Winning Words 6/19/13
“Why try to explain miracles to your kids when you can just have them plant a garden?” (Robert Brault) I have an apple seed attached to my computer as a reminder of what can happen when a “seed” is planted and allowed to grow…apples and more apples. A maple seedling is growing in our bushes. A “helicopter” seed evidently took root. A nest on our front porch produced 4 baby robins. Everyday miracles! ;-) Jack
BERNARD BERENSON (American Art Historian)"Miracles happen to those who believe in them."
FROM SHARIN' SHARON: Miracles don't have to be big for me--they can be little and meaningful, like one perfect rose, one sweet strawberry, the first one of the season, one little bean plant grown in a first-graders paper cup. Thanks for your WW, the fact that you're so faithful in conveying them each morning is also a miracle to me. I always look forward to reading them!!!!!====JACK: Large or small, a miracle is still a miracle.
FROM WALMART REV: More than we can ever comprehend this side of eternity...enjoy planting and experiencing your's today as I will mine..."Multiplied,multiple multiplicities of miracles!"====JACK: Be on the lookout for God's miracles today...even the little ones that can slip under the radar.
FROM HONEST JOHN: I grew up on eleven acres...planted a lot of gardens...harvested a lot of fruit and grapes and berries, etc. still love to garden...the bunnies, et. al. And I share the produce.====JACK: Carl Sandburg wrote a little book, The Rootabaga Stories. Did you ever grow rootabagas?====JOHN: Don't like them except in pasties...did grow popcorn, however...a fairly unusual crop====JACK: Did you ever grow horse radishes?====JOHN: Radishes, yes...let horses grow their own
FROM PASTY PAT: Amen, amen (from the shores of Lake Superior with more miracles all around me!) ====JACK: The formation of a Petosky stone is a miracle, too. Do you see any on the shore?
FROM FACEBOOK LIZ: Like. A lot.====JACK: Perhaps LAL could be a new Facebook abbreviation.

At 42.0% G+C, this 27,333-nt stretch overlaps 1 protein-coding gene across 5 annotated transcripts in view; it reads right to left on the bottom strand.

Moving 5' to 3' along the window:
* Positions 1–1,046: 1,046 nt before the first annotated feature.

FROM RUTHIE IN ILLINOIS: I have spent the last week watching a sparrow couple feed their babies-what a
joy! They made the nest in one of my hanging planters, close to the
house,&they dont seem to mind me watching them:) God works in mysterious
ways, his wonders to perform:)====JACK: Here's another song that you might like.
Under His wings I am safely abiding,
Though the night deepens and tempests are wild,
Still I can trust Him; I know He will keep me,
He has redeemed me, and I am His child.
Under His wings, under His wings,
Who from His love can sever?
Under His wings my soul shall abide,
Safely abide forever.
Under His wings, what a refuge in sorrow!
How the heart yearningly turns to His rest!
Often when earth has no balm for my healing,
There I find comfort, and there I am blessed.
Under His wings, oh, what precious enjoyment!
There will I hide till life’s trials are o’er;
Sheltered, protected, no evil can harm me,
Resting in Jesus, I’m safe evermore.
====RUTHIE: Ha! I replied before I read about your robins-synchronicity-I love it...I have been thinking of my father alot this week, writing a song for him-...he taught me to plant seeds. I still see his hands, showing me. Such a great lesson-to plant a seed & have faith that it will grow:)
FROM SBP IN FLORIDA: “The Lord is good to me...And so I thank the Lord...For giving me the things I need..The sun and rain and the apple seed. Oh, the Lord is good to me!” Johnny Appleseed”s song! Darts! Seeds! Gifts to stimulate awareness and remind us of .....Jesus’ parables! Re Honest John....There’s a delightful story in The Rootabaga Stories that he(because he grew popcorn)might enjoy : The Chinese Silver Slipper Buckle....I love it...and so did all the children to whom I read it. I touched the sleeve of Carl Sandburg’s black suit jacket at the U. of I. .....I didn’t wash my hands for days.====JACK: My father grew up in Galesburg when Carl Sandburg also lived there. I once visited Sandburg's home and have a picture of him on a wall near my computer. From what I heard from my Galesburg relatives, Carl had some rough edges.